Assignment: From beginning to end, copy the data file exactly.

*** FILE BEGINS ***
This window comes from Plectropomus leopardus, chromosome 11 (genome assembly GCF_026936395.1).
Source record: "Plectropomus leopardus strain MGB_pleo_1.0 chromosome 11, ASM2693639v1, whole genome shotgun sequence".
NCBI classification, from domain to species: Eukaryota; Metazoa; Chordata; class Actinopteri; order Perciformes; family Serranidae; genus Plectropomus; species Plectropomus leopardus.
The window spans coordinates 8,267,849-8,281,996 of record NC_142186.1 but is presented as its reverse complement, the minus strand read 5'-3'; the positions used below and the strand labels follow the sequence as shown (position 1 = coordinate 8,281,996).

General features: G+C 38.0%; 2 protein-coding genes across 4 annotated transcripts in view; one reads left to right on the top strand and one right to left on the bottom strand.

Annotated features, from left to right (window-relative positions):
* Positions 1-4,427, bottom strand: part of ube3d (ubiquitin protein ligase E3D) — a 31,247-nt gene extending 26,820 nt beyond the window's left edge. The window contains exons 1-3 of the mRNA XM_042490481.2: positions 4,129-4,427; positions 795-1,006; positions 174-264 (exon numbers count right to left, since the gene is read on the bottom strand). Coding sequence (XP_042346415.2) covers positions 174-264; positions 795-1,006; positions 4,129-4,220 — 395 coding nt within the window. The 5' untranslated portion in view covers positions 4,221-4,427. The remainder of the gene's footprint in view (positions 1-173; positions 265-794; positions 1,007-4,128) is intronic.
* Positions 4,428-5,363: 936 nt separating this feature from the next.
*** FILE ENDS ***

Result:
This window comes from Plectropomus leopardus, chromosome 11 (genome assembly GCF_026936395.1).
Source record: "Plectropomus leopardus strain MGB_pleo_1.0 chromosome 11, ASM2693639v1, whole genome shotgun sequence".
NCBI classification, from domain to species: Eukaryota; Metazoa; Chordata; class Actinopteri; order Perciformes; family Serranidae; genus Plectropomus; species Plectropomus leopardus.
The window spans coordinates 8,267,849-8,281,996 of record NC_142186.1 but is presented as its reverse complement, the minus strand read 5'-3'; the positions used below and the strand labels follow the sequence as shown (position 1 = coordinate 8,281,996).

General features: G+C 38.0%; 2 protein-coding genes across 4 annotated transcripts in view; one reads left to right on the top strand and one right to left on the bottom strand.

Annotated features, from left to right (window-relative positions):
* Positions 1-4,427, bottom strand: part of ube3d (ubiquitin protein ligase E3D) — a 31,247-nt gene extending 26,820 nt beyond the window's left edge. The window contains exons 1-3 of the mRNA XM_042490481.2: positions 4,129-4,427; positions 795-1,006; positions 174-264 (exon numbers count right to left, since the gene is read on the bottom strand). Coding sequence (XP_042346415.2) covers positions 174-264; positions 795-1,006; positions 4,129-4,220 — 395 coding nt within the window. The 5' untranslated portion in view covers positions 4,221-4,427. The remainder of the gene's footprint in view (positions 1-173; positions 265-794; positions 1,007-4,128) is intronic.
* Positions 4,428-5,363: 936 nt separating this feature from the next.